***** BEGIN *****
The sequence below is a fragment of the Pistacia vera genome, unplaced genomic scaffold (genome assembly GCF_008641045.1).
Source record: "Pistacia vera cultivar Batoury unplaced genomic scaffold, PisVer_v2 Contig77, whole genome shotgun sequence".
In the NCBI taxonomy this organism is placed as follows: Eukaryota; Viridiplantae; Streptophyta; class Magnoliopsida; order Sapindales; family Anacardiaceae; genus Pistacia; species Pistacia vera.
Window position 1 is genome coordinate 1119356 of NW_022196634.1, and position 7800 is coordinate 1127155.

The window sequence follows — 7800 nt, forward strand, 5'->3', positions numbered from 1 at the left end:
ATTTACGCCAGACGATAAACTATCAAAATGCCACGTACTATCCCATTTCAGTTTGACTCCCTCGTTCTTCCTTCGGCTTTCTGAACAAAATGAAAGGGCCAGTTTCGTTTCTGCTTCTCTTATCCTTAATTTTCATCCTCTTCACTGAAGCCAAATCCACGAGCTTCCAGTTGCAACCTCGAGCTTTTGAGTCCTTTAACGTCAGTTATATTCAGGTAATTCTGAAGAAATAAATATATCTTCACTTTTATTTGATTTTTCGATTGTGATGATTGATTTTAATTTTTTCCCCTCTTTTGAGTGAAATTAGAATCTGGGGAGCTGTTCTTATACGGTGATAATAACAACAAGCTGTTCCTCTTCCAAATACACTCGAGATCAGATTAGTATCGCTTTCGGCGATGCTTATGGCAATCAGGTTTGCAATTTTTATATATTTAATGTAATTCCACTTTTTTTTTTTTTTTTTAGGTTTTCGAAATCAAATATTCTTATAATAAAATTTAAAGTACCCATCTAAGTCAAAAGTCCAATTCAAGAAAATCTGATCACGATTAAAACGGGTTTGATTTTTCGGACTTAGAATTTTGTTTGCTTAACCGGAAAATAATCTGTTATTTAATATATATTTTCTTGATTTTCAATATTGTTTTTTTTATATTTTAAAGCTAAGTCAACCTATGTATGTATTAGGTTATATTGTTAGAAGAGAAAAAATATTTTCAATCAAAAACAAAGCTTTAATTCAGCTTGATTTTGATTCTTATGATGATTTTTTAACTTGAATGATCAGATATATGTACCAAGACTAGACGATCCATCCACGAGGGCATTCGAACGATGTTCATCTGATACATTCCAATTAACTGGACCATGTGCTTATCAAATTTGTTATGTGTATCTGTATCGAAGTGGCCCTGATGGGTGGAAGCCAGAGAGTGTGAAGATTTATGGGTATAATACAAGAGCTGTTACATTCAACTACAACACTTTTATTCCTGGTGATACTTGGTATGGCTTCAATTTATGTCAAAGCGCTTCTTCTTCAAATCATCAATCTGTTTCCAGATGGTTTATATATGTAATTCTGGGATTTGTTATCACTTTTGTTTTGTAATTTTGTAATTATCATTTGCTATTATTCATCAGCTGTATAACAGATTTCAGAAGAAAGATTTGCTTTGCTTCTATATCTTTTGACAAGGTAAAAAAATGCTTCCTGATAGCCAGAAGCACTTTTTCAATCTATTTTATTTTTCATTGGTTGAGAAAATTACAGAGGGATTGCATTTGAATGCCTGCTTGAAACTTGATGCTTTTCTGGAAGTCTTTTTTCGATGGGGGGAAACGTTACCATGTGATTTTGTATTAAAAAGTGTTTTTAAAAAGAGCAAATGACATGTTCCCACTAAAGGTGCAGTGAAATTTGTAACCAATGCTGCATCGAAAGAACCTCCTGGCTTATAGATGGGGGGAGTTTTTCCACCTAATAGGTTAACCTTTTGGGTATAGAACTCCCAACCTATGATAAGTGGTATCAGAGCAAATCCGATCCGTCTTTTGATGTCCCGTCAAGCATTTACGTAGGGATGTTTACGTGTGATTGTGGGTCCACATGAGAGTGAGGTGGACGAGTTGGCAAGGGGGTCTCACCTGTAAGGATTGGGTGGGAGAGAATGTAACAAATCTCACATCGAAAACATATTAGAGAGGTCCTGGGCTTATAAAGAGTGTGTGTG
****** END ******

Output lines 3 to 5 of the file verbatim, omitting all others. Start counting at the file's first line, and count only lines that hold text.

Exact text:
In the NCBI taxonomy this organism is placed as follows: Eukaryota; Viridiplantae; Streptophyta; class Magnoliopsida; order Sapindales; family Anacardiaceae; genus Pistacia; species Pistacia vera.
Window position 1 is genome coordinate 1119356 of NW_022196634.1, and position 7800 is coordinate 1127155.

The window sequence follows — 7800 nt, forward strand, 5'->3', positions numbered from 1 at the left end: